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Failing in the FieldWhat We Can Learn When Field Research Goes Wrong$
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Dean Karlan and Jacob Appel

Print publication date: 2018

Print ISBN-13: 9780691183138

Published to Princeton Scholarship Online: January 2019

DOI: 10.23943/princeton/9780691183138.001.0001

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Child Health and Business Training with Credit

Child Health and Business Training with Credit

No Such Thing as a Simple Study

Chapter:
(p.114) Chapter 10 Child Health and Business Training with Credit
Source:
Failing in the Field
Author(s):

Dean Karlan

Jacob Appel

Publisher:
Princeton University Press
DOI:10.23943/princeton/9780691183138.003.0011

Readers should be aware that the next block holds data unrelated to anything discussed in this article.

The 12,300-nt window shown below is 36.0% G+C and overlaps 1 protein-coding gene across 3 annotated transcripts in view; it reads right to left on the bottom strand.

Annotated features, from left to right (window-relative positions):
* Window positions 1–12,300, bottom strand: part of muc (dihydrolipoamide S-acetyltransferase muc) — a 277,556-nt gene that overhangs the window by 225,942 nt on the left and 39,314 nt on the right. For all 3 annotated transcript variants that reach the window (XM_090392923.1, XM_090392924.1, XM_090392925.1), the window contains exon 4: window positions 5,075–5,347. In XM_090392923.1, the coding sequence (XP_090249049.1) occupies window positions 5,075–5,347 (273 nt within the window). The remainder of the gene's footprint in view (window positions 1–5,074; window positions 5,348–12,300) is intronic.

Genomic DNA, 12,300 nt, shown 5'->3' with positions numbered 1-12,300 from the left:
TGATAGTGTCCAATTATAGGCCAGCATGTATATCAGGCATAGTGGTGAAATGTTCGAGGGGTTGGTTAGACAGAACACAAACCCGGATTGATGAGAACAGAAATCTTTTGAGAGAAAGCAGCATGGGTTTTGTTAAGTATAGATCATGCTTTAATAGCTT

This chapter examines a study conducted by a microfinance institution (MFI) where they began developing educational supplements for their client base of poor women on the topics of infant/child health and business training. With tailored materials ready, the MFI launched the program in about half of its branches, using an “integrated model” in which loan officers delivered the trainings during their weekly repayment meetings. As it turned out, only a portion of the groups assigned to receive training were actually receiving it, and often at lower intensity than was intended. The underlying failure is that both problems—missed trainings and trainings given to the wrong groups—went unchecked for so long. Moreover, front-line staff members involved in the study faced competing priorities. If loan officers had been more aware of and invested in the research or managers more vigilant, they might have caught these challenges and addressed them before it was too late.

Keywords:   microfinance institution, educational supplements, child health, business training, competing priorities, research

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